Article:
Even in Texas, you don’t try to bluff with a six-high hand when the other guy has three aces showing. It took a while for the defense attorneys to get the judge replaced by the state, but they did. The new judge didn’t even bother with a dismissal order- he immediately exonerated the Richardsons. It was three years later, of course, and  too late for Virgil’s career. He’d been fired as soon as the news of his arrest reached the school board where he worked. He’s also worried that the utterly bogus arrest and the charges filed against him will result in a lot of additional attention from law enforcement. He is scared (justifiably, in my opinion) that every cop who runs his plates will use the arrest as an excuse to pull him over and harass him. The two million dollar lawsuit probably makes this scenario even more likely.

So here we have a family getting raked over the coals of the so-called “justice system” for three years by a real-life activist judge, despite the total lack of any evidence that they had committed any crimes. Some variation of this particular event is probably happening in several other small towns across this country even as you read this, but the victims aren’t wealthy enough to afford legal counsel good enough to fight city hall and win. How many innocent lives are being destroyed in this country every year by over-zealous police, prosecutors, and judges?

Too many. Even one is several thousand too many. It is better that a thousand guilty men go free than one innocent be wrongly convicted. The law is supposed to protect those without power against the abuses of those who do. The law is supposed to protect the people from the injustices of government.  There is no excuse for allowing this in our country.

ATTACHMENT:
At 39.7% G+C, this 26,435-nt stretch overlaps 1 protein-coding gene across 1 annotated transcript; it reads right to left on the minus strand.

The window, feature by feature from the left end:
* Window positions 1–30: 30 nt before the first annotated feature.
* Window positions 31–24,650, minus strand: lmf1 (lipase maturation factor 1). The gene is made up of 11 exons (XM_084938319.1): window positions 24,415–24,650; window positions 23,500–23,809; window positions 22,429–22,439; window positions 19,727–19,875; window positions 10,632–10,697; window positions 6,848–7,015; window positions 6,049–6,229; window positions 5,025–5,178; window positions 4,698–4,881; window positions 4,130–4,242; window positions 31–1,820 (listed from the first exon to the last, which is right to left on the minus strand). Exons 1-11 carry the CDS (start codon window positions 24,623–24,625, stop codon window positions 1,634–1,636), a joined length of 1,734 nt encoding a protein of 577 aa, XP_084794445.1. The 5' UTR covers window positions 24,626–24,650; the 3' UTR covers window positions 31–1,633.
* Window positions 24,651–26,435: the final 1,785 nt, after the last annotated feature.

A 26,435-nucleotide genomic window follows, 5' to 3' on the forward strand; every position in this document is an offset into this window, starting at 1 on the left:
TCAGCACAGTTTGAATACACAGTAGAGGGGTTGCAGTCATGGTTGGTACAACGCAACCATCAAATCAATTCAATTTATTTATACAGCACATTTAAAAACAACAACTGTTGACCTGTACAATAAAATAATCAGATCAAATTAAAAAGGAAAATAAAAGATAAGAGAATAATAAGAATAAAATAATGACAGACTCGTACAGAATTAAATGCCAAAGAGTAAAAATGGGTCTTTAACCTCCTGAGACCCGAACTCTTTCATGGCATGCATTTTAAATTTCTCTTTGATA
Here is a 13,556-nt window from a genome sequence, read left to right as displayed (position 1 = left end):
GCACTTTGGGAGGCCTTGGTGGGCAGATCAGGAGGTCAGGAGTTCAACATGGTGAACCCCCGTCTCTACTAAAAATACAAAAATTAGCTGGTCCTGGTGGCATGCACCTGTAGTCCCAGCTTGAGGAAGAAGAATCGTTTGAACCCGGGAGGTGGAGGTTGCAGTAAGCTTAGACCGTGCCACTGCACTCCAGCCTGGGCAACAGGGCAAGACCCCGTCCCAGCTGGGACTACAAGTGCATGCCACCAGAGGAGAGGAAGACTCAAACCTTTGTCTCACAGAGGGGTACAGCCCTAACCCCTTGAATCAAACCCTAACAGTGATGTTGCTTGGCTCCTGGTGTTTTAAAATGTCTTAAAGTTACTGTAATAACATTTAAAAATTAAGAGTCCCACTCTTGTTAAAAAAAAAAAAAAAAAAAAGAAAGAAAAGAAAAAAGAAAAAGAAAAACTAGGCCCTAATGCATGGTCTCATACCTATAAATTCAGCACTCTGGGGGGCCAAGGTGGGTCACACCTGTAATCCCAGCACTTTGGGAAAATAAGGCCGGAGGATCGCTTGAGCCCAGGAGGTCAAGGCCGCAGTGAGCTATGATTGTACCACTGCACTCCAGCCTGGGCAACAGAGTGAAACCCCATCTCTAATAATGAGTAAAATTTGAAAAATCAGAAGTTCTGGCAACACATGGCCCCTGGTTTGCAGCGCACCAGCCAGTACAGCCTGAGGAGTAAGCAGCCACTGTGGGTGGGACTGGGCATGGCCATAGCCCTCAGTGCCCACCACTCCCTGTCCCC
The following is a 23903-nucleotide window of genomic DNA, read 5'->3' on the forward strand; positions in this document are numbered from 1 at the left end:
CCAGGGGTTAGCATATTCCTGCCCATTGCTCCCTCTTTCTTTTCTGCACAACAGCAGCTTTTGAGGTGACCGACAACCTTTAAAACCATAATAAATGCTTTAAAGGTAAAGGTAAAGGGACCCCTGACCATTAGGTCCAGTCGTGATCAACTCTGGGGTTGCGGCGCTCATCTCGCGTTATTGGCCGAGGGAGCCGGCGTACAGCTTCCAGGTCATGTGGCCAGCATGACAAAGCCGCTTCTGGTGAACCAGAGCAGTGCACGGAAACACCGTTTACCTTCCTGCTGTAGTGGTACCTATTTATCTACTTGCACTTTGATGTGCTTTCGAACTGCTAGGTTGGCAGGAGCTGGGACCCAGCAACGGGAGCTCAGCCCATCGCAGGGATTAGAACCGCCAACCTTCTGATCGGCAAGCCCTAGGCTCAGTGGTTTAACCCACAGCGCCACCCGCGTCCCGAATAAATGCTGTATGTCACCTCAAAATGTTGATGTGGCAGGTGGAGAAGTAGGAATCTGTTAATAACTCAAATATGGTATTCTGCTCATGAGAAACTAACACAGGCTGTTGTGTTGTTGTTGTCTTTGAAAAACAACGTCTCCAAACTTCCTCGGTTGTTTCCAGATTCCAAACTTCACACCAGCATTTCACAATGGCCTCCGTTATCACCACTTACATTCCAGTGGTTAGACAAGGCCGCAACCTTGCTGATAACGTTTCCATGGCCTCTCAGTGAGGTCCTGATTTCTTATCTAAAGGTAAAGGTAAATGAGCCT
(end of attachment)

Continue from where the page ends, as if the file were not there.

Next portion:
And now, we return to Ed Howdershelt‘s Four Boxes. “There are Four Boxes to be used in defense of liberty: Soap, Ballot, Jury, and Ammo. Please use in that order.” It is our duty as citizens to stand up to this sort of abuse of power. Speak up- loudly and frequently. Do not allow abuses of power to go unnoticed and therefore unchallenged. Vote- every time. Your vote is the most potent weapon you have. Run for office, too. Make sure you speak up about why you voted as you did. Take the bastards to court. Serve as a juror.

We, the People, must use those first three boxes to the utmost to fight injustices such as what happened to Virgil Richardson and his family. If we do not, then sooner or later those injustices will sweep away all of our liberties. Then we would be forced to open that last box, which would spell the end of this country.

Current status: disgusted

Current music: Closer to the Edge by 30 Seconds to Mars

Orwell Was An Optimist

9 11 2009

“Justice” system, my pasty, white, lumpy, asymmetrical ass!

In yet another example of how far astray from its alleged purpose our “justice” system has wandered, here are a couple of articles about some journalism students at Northwest University getting harassed by an Illinois prosecutor. Their crime? Glad you asked. It turns out that a Journalism professor at Northwest has, for the last ten years or so, tasked his advanced students with learning if anyone currently in prison might actually be innocent. Evidence uncovered by these student-journalists is turned over to the relevant attorneys, and a total of eleven innocent men have been freed as a result of their efforts. This has apparently raised the ire of the Illinois State Attorney, who seems to be trying to intimidate the students and their professor by launching an investigation into … the students’ grades.

I’m reasonably certain that somewhere in a prosecutor’s job description it is written that justice is the goal. Far too many prosecutors seem to have forgotten this, judging by the extravagant mental gymnastics several prosecutors have used recently in attempts to keep demonstrably innocent men in prison.